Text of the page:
Thinking of the ever-decreasing amount of (earthly) life left can be depressing. That's the A-theoretic way. But there is a B-theoretic way: one can think of the span of one's life as a puzzle or painting that one needs to fill in in good ways. At any time t during one's life, one is only obligated to fill in the remaining parts of the puzzle or painting, the parts that are causally dependent on the here-and-now.
There is, in a sense, less stress the less of the puzzle or painting remains, since there is less of a future to make decisions for. Of course, one might have screwed up in the past, and now one has less time to compensate. But, apart from cases of genuine moral dilemmas, one is not obliged to do more than the best one can now do, and God's forgiveness is always available. The A-theorist can say many of the same things, but to me, these things fit better with the B-theory.
Take an extreme case. Suppose one is down to one minute left. Well, then, the problem is merely how best to live that minute. In a way, that is momentous, since it is a culminating minute. But, then again, it's only a minute, and unless one has a likelihood of deep wisdom, or sins that one hasn't repented of, the problem is not so great: the problem is merely how to live one minute.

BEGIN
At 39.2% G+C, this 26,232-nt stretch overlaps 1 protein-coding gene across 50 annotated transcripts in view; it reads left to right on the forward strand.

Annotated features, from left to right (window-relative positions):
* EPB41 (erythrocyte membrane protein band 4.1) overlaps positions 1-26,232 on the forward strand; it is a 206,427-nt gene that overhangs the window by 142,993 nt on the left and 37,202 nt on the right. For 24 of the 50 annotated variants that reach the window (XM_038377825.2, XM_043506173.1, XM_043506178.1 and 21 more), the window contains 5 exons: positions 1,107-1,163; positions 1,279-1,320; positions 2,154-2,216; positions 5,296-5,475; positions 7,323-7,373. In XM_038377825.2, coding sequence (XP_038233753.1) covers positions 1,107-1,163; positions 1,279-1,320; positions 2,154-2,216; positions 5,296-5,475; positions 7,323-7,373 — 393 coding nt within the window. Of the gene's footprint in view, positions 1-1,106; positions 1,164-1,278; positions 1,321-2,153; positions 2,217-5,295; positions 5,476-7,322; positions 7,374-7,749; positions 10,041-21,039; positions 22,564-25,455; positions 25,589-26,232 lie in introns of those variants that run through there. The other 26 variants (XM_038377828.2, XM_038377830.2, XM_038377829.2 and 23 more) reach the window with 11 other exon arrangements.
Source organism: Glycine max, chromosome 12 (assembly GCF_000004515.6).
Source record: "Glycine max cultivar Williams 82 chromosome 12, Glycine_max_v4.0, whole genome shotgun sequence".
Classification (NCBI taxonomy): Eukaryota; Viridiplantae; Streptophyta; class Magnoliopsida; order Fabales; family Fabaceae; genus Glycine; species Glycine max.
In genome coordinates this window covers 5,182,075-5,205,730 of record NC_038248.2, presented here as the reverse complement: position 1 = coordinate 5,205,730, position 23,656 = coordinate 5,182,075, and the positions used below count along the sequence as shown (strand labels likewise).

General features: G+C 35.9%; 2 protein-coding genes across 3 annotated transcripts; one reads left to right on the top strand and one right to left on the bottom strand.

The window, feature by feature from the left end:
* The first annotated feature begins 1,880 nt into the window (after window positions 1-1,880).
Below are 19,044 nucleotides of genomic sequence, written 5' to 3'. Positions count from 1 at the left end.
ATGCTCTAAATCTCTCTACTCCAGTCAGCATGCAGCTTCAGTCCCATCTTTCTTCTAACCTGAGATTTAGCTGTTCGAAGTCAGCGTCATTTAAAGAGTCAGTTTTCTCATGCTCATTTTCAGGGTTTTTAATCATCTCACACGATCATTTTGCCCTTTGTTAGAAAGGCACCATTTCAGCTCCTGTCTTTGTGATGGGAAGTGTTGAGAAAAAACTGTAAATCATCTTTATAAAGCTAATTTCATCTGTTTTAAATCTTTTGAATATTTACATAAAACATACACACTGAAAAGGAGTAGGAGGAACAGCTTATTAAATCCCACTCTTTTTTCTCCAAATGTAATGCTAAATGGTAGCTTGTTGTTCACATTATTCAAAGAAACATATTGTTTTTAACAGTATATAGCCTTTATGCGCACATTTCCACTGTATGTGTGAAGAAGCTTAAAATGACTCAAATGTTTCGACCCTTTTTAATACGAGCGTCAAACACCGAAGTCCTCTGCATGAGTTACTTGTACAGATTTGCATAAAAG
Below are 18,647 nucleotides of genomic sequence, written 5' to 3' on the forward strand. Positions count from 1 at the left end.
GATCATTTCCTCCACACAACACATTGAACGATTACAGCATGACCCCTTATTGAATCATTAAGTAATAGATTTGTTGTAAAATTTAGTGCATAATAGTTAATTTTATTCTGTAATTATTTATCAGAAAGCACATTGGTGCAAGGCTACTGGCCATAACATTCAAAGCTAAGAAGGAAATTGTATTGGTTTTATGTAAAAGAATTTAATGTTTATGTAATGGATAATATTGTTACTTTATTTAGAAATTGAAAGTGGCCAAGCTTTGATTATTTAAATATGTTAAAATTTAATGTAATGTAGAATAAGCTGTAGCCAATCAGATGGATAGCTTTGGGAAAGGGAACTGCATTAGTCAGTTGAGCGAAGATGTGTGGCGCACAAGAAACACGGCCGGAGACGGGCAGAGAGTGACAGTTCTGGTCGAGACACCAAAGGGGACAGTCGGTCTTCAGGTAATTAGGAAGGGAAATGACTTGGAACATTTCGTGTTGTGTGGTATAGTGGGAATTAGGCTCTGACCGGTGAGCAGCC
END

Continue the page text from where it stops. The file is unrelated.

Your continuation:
At the same time, thinking of life in this way, as a puzzle or a painting to fill in, makes each moment crucial. For while a painter can always paint over a portion, we paint our lives in a way that does not allow for that. This is a way in which eternalist theories of time may lead to a cherishing of each moment, of living it out as best one can, since that moment always stands. A presentist can say similar things, but they seem less compelling then, I think.
The above is not an unattractive picture of life. Notice that there are two views here: one of life as a puzzle and the other as a painting. I think there is a way in which both views are right. Life is like a painting, but we are not the primary painter. The primary painter is God. For us, it is more like a puzzle, in that we should be trying to paint it in not according to our conception of what life is artistic, but according to God's. Moreover, we need not navel-gaze and puzzle-solve all that much, but all we need to do is love, and then God will take care of the painting (think of the life of a St Francis—here, there is a painting, but St Francis surely didn't care nearly as much about the painting, i.e., about his life, as about God, neighbor and the rest of creation). So there is a way in which the analogy isn't so good at all.